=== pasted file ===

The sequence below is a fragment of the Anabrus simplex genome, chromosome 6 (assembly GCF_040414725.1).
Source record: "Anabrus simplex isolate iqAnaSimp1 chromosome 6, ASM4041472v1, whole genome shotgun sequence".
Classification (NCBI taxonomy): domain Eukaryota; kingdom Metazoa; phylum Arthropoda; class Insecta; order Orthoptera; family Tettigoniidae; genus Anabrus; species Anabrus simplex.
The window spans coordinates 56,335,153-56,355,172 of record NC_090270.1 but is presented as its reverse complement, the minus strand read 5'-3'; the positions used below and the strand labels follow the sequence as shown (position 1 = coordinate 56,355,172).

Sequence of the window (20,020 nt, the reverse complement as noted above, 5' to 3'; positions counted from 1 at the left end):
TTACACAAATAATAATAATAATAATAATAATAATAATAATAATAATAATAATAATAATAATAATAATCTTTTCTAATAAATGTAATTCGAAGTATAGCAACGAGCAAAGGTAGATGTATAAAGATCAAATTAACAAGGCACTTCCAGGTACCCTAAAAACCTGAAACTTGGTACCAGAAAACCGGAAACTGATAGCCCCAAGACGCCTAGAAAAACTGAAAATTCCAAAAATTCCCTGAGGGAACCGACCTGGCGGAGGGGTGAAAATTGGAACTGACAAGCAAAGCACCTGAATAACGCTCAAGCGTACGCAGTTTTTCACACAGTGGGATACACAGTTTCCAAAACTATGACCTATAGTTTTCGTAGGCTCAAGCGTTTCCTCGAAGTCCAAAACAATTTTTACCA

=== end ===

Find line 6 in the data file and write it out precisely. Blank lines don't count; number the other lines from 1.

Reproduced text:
TTACACAAATAATAATAATAATAATAATAATAATAATAATAATAATAATAATAATAATAATAATAATCTTTTCTAATAAATGTAATTCGAAGTATAGCAACGAGCAAAGGTAGATGTATAAAGATCAAATTAACAAGGCACTTCCAGGTACCCTAAAAACCTGAAACTTGGTACCAGAAAACCGGAAACTGATAGCCCCAAGACGCCTAGAAAAACTGAAAATTCCAAAAATTCCCTGAGGGAACCGACCTGGCGGAGGGGTGAAAATTGGAACTGACAAGCAAAGCACCTGAATAACGCTCAAGCGTACGCAGTTTTTCACACAGTGGGATACACAGTTTCCAAAACTATGACCTATAGTTTTCGTAGGCTCAAGCGTTTCCTCGAAGTCCAAAACAATTTTTACCA